Thursday, April 26, 2012

Size is in the eye of the beholder

Something is going around up here and made a stop here at Gasthaus von Erroneous over the weekend. Thus laying me up starting Friday evening through Tuesday with fever and other side effects, mostly undesirable in the extreme. Illness is something I normally do not partake of, this weekend reminding me of why.

Whilst ensconced in the position of woe - laid up on the couch in front of the HDTV with cable, the DVR, and the remote, I was able to partake of some sorely missed viewing. More or less. The sad part is that I really was sick and feverish, so it was in large parts drifting in and out of sleep in front of an NCIS marathon.

Except on Sunday, Earthday. CinC Home has Frozen Planet set to record and it's set to use Tuner 1, meaning whatever is being recorded is what you view live. Changing away from that cancels the recording. FiOS it ain't. And on Earthday they had a Frozen Planet Marathon. The polar bears on the ice weren't the only ones drifting Sunday afternoon.

So, I'm laying there catching up on this weeks episode of Bones. It's about a guy with a terminal case of Short Man's Syndrome. In his case, it ends up being terminal. He lets it define his life, every aspect of it, from how he relates to his wife (won't discuss things with her, not manly) to his son's life (makes him take karate so he won't be beaten up in school for his size). He has his head handed to him when trying to rough up the sensei's daughter (by said daughter), that incident having been filmed and posted online and going viral. His life gets worse as the entire bar laughs at him about it and it results in his death at the hands of a much larger bully, precipitated by his insecurities.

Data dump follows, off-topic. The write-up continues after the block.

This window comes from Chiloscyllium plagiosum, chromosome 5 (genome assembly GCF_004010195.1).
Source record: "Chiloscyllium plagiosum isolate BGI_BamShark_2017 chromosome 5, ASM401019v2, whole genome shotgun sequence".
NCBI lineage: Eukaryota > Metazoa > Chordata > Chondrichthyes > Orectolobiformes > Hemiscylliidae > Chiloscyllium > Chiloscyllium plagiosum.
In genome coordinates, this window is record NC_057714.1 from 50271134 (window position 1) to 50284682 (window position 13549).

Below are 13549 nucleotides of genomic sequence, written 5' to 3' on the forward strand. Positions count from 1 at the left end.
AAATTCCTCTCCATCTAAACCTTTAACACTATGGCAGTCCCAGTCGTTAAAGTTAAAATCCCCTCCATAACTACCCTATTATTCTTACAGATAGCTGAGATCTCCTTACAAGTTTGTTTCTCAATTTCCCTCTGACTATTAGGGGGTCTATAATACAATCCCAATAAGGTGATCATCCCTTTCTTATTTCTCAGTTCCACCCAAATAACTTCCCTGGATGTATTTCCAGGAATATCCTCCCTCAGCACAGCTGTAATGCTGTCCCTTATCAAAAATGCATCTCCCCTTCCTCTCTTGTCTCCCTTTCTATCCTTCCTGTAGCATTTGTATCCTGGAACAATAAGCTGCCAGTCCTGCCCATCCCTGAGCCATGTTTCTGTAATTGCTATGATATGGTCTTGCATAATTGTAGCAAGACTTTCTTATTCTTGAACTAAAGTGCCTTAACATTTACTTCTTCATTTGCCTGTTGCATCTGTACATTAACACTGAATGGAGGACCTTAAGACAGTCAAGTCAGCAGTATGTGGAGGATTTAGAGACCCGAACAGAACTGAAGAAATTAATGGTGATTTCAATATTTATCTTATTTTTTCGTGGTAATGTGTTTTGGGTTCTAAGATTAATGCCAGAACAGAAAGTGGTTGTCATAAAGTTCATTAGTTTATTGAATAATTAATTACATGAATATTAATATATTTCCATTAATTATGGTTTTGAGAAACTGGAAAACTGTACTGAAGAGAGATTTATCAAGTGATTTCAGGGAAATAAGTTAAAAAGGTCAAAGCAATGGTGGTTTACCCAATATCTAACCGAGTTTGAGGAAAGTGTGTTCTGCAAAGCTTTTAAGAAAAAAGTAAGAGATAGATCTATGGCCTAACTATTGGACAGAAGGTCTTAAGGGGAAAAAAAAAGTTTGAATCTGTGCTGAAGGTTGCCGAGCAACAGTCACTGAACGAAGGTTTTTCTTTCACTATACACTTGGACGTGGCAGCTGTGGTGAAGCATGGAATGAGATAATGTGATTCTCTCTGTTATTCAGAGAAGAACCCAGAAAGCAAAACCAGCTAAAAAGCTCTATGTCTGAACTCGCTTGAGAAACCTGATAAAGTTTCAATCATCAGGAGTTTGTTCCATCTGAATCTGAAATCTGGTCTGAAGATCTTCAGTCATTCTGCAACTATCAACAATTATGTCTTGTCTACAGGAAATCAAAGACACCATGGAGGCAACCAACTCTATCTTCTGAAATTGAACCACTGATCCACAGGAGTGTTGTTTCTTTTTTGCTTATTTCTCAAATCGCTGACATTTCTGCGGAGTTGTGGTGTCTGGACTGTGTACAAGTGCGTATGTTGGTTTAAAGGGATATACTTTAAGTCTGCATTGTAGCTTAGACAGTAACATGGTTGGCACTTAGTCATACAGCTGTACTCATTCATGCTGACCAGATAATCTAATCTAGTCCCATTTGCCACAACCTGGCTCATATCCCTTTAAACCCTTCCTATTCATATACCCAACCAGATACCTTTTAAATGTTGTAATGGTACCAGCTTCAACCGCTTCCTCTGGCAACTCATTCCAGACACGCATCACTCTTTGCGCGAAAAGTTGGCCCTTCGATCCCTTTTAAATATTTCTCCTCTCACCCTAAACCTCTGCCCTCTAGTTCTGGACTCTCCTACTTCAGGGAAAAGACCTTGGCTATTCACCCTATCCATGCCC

I don't have this problem. I've traditionally been 6'4" though I'm now down to 6'3" and a little over 200. This is not an issue I've faced nor can readily imagine. To me, most of the world is shorter than I, so I don't see it. Despite that, I don't see the world as midgets. I don't immediately think, "I'm taller than he is". It's not relevant to me, it just doesn't occur to me.

I have a good friend of over 30 years who is not my size. Jerry is physically unimposing, from a distance, if you don't know him. True, he's not tall, honestly, I have no idea how tall he is or isn't. It's never occurred to me to ask.

He just doesn't seem his true height to me.

As old Army buddies do, we can go years without seeing each other. During this interlude, I forget about his true size, I think of him as Jerry, much larger in character than physical size. Consequently, I am always surprised when we see each other again how much smaller he seems physically than I remember him. I never envision him his true, physical size. That just isn't him.

Jerry's physical size does not define him. I don't know that it ever did. I can't see him ever letting something that insignificant define him, he defines himself. I have seen him explain to others, worried about their physical stature to quit complaining when they are taller than him. While others may let their physical size affect their lives, like the character in the show did, and ruin their lives, Jerry has not. Jerry's joi de vivre is infectious. He loves life and lives it like those that know it is not a given live their lives. He's a man of God, he's a husband, he's a father, he's a funny, good guy. And he's my friend.